Where do old skateboards go when they’ve done their last backside flip or pop shove-it? While most probably end up thrown away, a New Brunswick artist is giving new life to old and broken skateboards.

Dieppe, N.B. resident Jon Black refers to himself as an ‘abstract woodworker’.

“I don’t tend to follow a lot of traditional woodworking patterns and that sort of stuff,” says Black.

He says his creative streak started to come out when he was a young boy.

“When I was younger, my father had a lot of tools in the basement and I just started using them, and breaking them, and he continued to just let me use them I guess,” recalls Black.

It’s only right that Black’s latest project finds him creating art out of broken things- skateboards to be exact.

“About 18 months ago I kind of picked up skateboarding again,” explains Black. “So I saw the material out there, and then with the internet these days, just seeing what other people are doing, I kind of decided to take my own spin on it.”

Black has used repurposed skateboards to create all sorts of new items, including pens, cutting boards, coffee scoops and more.

Black sells his creations at the Moncton market, and says the response to his unique pieces has been overwhelming.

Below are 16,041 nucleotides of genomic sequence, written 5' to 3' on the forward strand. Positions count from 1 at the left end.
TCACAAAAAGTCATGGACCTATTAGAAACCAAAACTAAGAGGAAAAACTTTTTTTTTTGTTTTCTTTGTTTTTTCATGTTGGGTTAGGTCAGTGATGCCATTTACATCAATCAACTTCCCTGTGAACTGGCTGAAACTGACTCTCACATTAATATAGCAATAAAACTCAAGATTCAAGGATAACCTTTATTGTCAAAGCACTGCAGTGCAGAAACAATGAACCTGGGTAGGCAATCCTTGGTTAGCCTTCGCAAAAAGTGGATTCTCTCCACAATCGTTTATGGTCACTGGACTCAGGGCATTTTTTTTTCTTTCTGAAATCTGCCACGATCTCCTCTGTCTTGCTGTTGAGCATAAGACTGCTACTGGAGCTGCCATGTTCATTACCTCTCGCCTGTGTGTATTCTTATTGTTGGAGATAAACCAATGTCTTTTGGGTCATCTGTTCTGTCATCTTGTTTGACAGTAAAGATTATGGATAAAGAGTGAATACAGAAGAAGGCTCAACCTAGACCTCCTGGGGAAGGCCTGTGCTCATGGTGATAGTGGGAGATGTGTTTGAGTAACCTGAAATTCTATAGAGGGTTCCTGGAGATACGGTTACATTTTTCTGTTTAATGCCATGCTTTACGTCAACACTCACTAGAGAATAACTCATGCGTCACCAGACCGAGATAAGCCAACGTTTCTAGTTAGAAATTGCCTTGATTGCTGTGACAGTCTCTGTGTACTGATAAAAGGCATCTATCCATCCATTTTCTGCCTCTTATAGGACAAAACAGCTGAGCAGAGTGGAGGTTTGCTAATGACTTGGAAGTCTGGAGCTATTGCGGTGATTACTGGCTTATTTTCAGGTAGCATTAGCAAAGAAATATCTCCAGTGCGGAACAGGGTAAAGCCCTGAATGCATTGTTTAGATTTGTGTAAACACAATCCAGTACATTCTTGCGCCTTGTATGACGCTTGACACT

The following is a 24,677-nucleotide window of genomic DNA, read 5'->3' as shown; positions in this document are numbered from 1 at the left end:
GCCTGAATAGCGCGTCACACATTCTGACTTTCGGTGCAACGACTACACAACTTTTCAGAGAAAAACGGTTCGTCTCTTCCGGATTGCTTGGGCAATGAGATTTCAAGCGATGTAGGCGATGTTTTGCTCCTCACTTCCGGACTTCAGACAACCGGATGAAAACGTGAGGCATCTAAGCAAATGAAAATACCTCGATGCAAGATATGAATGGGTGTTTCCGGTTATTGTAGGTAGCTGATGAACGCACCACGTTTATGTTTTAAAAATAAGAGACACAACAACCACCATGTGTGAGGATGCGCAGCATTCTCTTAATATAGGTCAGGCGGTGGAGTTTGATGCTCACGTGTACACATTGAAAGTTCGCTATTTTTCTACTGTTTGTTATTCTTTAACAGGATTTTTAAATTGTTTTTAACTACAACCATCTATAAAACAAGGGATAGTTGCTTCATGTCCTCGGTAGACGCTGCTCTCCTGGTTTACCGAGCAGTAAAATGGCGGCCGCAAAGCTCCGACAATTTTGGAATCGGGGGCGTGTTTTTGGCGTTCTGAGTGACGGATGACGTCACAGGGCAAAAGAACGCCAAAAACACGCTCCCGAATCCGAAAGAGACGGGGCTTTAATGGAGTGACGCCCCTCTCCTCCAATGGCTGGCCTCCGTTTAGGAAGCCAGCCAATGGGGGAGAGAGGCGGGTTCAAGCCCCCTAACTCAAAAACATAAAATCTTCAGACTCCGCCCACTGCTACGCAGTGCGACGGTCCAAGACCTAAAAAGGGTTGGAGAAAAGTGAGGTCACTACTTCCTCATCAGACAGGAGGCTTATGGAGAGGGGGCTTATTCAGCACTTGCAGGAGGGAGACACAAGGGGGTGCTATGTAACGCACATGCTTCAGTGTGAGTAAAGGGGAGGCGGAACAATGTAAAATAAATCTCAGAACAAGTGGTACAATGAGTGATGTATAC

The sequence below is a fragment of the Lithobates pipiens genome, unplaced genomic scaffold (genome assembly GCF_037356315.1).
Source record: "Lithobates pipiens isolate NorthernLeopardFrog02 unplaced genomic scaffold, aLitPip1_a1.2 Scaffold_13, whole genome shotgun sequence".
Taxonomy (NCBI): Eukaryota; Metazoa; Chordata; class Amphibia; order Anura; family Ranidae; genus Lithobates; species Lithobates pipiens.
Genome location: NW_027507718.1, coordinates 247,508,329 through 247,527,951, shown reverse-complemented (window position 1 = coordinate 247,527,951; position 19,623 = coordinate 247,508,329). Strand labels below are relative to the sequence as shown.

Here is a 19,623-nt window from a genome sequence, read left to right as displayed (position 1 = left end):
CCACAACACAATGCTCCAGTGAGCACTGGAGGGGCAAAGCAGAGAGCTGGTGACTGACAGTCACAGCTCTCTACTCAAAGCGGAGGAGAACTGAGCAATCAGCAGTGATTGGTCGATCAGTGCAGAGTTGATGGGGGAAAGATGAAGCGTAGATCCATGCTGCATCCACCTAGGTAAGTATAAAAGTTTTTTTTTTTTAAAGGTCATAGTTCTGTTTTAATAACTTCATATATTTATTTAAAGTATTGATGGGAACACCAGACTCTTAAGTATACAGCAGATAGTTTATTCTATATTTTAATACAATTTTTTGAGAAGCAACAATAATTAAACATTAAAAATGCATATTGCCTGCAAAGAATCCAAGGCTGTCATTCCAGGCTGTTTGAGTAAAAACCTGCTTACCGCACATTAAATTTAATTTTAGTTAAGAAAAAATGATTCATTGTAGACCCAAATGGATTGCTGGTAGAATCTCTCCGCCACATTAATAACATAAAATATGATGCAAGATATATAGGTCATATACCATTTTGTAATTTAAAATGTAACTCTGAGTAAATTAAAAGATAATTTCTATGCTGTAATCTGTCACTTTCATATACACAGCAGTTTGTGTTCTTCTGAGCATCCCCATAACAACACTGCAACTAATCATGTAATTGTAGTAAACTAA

“At first I thought the results would be maybe just skateboarders would like this, or people would buy them for skateboarders, but it’s kind of blown me away a little bit,” he adds. “You can tell that people are really appreciative of the item, whether it’s a pen or a cutting board, or just something that has a story. They’re really happy to bring it into their home.”

You can find Black's creations on his instagram page.

And while he sometimes still uses the boards for their intended purpose, Black says he’s always on the lookout for his next inspiration.

“I always get ideas when I’m out hiking in the woods or riding my bike, I see something that is dead to the world but could very well be a cool product.”

Proof that it’s not always a bad thing when the wheels come off!

With files from CTV Atlantic’s Eilish Bonang.